UFC Vegas 24: Stephens vs Klose| DieHardMMA Preview

by Pub Sports Radio

UFC Vegas 24: Stephens vs Klose

By; Clint MacLean

The co-main event of UFC Vegas 24 is one I never expected. UFC mainstay and fan favorite Jeremy Stephens is moving from 145 back up to 155 and taking on Drakkar Klose, who was on a roll before his devastating KO loss to Beniel Dariush. One of these men is about to become a gatekeeper. 


The Fighters

Jeremy Stephens (-125)

  • 34 years old

  • 28 – 18

  • 75% finish rate 

  • 19 wins by KO/TKO

  • Height: 5’9

Jeremy “Lil Heathen” Stephens has fallen on hard times. Once heralded as the hardest hitter at 145, now the only thing that remains is Mcgregor’s “Who the fook is that guy?” meme. Stephens is on a 0-4-1 run, and it has become more than obvious that Stephens will never touch UFC gold. For years the fighters Stephens had to watch out for were the ones who could out-class him and out-savvy him. Stephens needs to force a brawl and rely on his power to win him the fight, but now his chin may be failing him, and that is the worst-case scenario. At 155, Stephens might have more power and durability, but the opponents hit hard. The risk-reward trade-off is one that concerns me. 


Drakkar Klose (+100)

  • 29 years old

  • 11 – 2

  • 36% finish rate 

  • 4 wins by KO/TKO

  • Height: 5’8

Drakkar Klose has been a decision machine in the UFC, and the one time he decided to get into a firefight, it did not end well for him. Klose is looking to right the ship of a bad KO loss and has switched gyms. Generally, when a fighter hits rough times, I think switching gyms up can be a benefit, but Klose refuses to leave Arizona and has either left or been asked to leave every major gym in the area and is now training out of a small unknown gym without elite training partners. Klose is not an elite-level fighter, and I am very concerned with where he is mentally right now.  

(Check out James Lynch’s interview with Klose for more insight!)

The Matchup

This fight is an exciting matchup between the old guard and the new guard. More so than normal, this is a spot where you might expect a changing of the guard here. The older, more experienced fighter might be technically better, but he is busted and may not be able to go 15 minutes. The younger and fresher fighter you would expect to have a huge advantage and be more new-age. The only problem is I just don’t know that Klose is that good.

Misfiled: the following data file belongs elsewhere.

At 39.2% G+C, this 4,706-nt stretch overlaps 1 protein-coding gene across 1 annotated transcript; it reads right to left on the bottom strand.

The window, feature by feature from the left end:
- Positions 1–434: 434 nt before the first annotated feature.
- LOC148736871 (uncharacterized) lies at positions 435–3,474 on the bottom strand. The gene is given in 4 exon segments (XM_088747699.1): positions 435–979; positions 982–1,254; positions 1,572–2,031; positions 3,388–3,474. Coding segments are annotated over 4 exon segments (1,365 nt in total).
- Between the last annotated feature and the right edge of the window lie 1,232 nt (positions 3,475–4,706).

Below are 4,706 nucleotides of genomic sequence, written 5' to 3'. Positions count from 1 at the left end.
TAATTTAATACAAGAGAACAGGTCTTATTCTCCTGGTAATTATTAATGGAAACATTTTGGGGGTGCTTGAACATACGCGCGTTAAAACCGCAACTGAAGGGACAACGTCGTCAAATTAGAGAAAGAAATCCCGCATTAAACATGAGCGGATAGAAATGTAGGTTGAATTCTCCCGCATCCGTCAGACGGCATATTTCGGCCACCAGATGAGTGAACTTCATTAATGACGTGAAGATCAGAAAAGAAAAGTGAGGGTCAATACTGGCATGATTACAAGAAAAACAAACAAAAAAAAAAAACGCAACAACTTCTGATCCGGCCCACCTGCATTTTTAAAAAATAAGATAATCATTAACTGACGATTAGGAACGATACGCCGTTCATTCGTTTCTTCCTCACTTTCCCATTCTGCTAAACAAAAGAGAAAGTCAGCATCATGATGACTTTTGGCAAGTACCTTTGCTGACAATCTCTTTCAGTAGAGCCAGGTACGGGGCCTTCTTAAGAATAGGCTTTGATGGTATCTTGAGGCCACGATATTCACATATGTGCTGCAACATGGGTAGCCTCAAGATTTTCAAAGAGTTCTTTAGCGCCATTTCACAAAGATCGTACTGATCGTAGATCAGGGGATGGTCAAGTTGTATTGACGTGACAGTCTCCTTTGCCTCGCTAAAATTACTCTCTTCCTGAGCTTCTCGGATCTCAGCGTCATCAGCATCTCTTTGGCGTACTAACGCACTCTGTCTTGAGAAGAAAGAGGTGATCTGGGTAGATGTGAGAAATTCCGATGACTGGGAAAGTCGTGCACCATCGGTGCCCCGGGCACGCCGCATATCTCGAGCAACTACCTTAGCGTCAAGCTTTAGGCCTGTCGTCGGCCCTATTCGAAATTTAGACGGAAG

This is a fight where the UFC has granted a savvy veteran a rare step down in competition, and generally speaking, we see the veteran fighters excel in these spots. They finally get a break from elite competition, and they show the world what they can do. The X-factor here, though, is Stephens switching weight classes after a knockout loss. I don’t know that Klose wants to brawl after the last performance that ended in him being knocked dead, and I don’t know if he wins that brawl with Stephens. Stephens is a fighter who is looking to get back in the win column, and he really doesn’t know how to fight if he isn’t in a brawl. I think that Jeremy will look to push the pace here, and Klose is going to get back to his “just win” strategy and rely on his size and ability to control his opponent against the cage. 

This fight might be long and frustrating, and Stephen’s return to 155 may not be the party we are all looking for, but I do think we have a decent spot with the over. If Klose can take the early heat from Stephens, I believe he can control the pace here. If Klose is in the driver’s seat, the Stephens won’t have the space to get off the way he wants to, and fighting a bigger, more durable fighter, that power may not go as far. I think this fight might be headed for the judges’ cards, and if you must bet it, I would look to the over. 


The Pick: Over 2.5 rounds -160

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